NEW YORK ( TheStreet) -- In its latest perception battle, Bank of America ( BAC) is up against an international man of mystery who appears to have a loaded publicity gun.

In just a matter of hours, he robbed shareholders of as much as $4 billion.

The man, of course, is Julian Assange, founder of WikiLeaks known for blockbuster data dumps that have humiliated top diplomats and put lives in danger.


On Tuesday, after investors realized that Assange probably has a mark on Bank of America as his next target, shares of the Charlotte, N.C.-based banking behemoth plunged as much as 3.5%, hitting a new 52-week low of $10.91.

>>>BofA May Be WikiLeaks Target

Just last weekend, Assange's organization achieved its latest coup by releasing 250,000 communiqués between the U.S. and its foreign allies. The move embarrassed officials and strained diplomatic relationships. It also led to condemnation from the Obama administration, which has also tried - unsuccessfully - to prevent WikiLeaks from releasing other classified military documents as well.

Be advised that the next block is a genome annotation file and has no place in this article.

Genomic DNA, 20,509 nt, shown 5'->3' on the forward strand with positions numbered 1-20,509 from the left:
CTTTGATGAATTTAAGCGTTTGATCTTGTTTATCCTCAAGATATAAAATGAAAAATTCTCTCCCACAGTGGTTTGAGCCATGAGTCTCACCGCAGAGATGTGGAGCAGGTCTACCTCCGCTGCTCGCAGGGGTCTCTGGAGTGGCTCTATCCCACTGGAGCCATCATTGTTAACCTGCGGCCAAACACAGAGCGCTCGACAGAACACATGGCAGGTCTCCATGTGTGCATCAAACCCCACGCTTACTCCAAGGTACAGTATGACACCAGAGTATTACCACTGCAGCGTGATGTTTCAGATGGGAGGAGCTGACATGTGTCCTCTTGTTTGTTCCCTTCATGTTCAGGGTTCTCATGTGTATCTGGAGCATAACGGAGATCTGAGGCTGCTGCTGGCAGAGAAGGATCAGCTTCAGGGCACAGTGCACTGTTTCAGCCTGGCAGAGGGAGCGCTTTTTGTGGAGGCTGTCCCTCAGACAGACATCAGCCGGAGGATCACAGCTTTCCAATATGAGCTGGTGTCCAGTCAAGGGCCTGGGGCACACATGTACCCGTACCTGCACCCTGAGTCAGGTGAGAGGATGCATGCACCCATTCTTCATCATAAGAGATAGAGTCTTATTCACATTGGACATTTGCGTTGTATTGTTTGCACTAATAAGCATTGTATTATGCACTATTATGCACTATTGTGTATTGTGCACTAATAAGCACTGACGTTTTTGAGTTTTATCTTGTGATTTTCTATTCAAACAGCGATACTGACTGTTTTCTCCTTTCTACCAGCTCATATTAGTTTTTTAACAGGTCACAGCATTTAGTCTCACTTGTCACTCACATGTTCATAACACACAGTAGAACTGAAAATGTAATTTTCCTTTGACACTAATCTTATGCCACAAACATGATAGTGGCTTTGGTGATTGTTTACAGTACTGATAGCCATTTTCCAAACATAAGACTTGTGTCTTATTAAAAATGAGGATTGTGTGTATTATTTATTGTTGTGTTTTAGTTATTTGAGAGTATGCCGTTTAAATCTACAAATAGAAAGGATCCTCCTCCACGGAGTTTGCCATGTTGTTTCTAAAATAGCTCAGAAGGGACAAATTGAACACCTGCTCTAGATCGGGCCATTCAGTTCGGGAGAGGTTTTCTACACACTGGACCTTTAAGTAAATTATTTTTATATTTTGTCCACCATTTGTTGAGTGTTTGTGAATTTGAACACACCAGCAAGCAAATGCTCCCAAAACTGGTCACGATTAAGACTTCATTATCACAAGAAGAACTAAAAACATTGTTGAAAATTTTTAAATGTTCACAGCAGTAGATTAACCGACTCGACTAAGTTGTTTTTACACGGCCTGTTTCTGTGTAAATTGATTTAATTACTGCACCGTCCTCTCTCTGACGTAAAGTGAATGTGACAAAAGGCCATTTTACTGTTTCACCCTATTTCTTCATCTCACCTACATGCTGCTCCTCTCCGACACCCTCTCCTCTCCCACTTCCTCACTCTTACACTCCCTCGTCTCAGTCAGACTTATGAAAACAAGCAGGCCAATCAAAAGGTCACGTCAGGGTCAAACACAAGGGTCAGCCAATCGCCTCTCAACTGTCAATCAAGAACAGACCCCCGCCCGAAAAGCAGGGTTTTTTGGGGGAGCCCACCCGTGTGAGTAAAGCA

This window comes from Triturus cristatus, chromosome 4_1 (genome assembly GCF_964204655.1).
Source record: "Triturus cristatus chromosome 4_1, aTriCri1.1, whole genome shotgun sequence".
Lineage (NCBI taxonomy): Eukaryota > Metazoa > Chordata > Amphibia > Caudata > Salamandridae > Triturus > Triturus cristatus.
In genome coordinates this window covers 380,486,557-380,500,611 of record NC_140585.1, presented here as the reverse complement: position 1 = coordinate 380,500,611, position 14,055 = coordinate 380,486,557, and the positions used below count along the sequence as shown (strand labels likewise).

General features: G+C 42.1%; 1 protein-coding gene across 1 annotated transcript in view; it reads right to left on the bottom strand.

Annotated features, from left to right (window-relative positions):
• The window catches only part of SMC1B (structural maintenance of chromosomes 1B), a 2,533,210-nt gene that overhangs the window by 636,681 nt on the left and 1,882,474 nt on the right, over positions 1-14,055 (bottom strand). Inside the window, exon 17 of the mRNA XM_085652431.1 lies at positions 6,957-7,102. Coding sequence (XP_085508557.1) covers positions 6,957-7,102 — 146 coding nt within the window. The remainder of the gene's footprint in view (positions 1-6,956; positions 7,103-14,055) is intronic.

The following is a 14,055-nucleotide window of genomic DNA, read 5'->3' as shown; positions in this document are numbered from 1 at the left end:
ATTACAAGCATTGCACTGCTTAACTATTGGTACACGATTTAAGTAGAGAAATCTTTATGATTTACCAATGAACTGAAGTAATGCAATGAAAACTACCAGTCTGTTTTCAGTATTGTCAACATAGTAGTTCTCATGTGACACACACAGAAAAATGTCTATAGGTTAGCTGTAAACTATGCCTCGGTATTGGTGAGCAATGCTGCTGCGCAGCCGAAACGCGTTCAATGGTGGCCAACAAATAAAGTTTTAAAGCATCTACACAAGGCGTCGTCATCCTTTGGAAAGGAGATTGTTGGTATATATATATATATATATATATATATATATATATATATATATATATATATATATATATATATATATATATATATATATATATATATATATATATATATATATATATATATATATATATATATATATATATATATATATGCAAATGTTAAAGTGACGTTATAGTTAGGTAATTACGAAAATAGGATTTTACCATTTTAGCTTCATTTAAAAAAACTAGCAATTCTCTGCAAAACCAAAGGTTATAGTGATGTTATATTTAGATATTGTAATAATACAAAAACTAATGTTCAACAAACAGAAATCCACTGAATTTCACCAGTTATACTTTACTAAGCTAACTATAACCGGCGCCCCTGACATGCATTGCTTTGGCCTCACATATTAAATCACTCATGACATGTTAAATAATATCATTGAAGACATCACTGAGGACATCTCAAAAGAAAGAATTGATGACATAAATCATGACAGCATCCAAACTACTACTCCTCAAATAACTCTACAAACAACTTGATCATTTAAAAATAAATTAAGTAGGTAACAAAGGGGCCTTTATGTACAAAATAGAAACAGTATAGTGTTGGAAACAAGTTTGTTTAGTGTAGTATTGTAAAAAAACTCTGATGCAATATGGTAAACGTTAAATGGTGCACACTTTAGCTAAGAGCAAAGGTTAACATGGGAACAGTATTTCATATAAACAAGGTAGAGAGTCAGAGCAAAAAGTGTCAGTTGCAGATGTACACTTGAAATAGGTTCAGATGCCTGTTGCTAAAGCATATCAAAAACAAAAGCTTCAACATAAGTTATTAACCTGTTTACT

After WikiLeaks' latest hoorah, Forbes published an interview with Assange in which he claimed to have damning information about a large U.S. bank.

Assange declined to name the bank, though adept Google searchers were able to find a reference to Bank of America in another interview with the ashen Web pirate last year. In that October 2009 Computer World article, Assange said he had 5 gigabytes of data from the hard drive of a Bank of America executive and was determining how to present it in the most effective way.

It's hard to tell what Assange could have up his sleeve -- and that's exactly the reason Bank of America's stock is selling off so hard.

Rochdale Securities analyst Richard Bove suggested that it may be some information about Countrywide's lending practices, its "friends of Angelo" program that gave sweetheart mortgages to government officials or the Merrill Lynch acquisition. But all of those topics appear unlikely, given the way Assange described the information. He compared it to Enron, cited "flagrant violations, unethical practices that will be revealed" and characterized it as a window into "the ecosystem of corruption."

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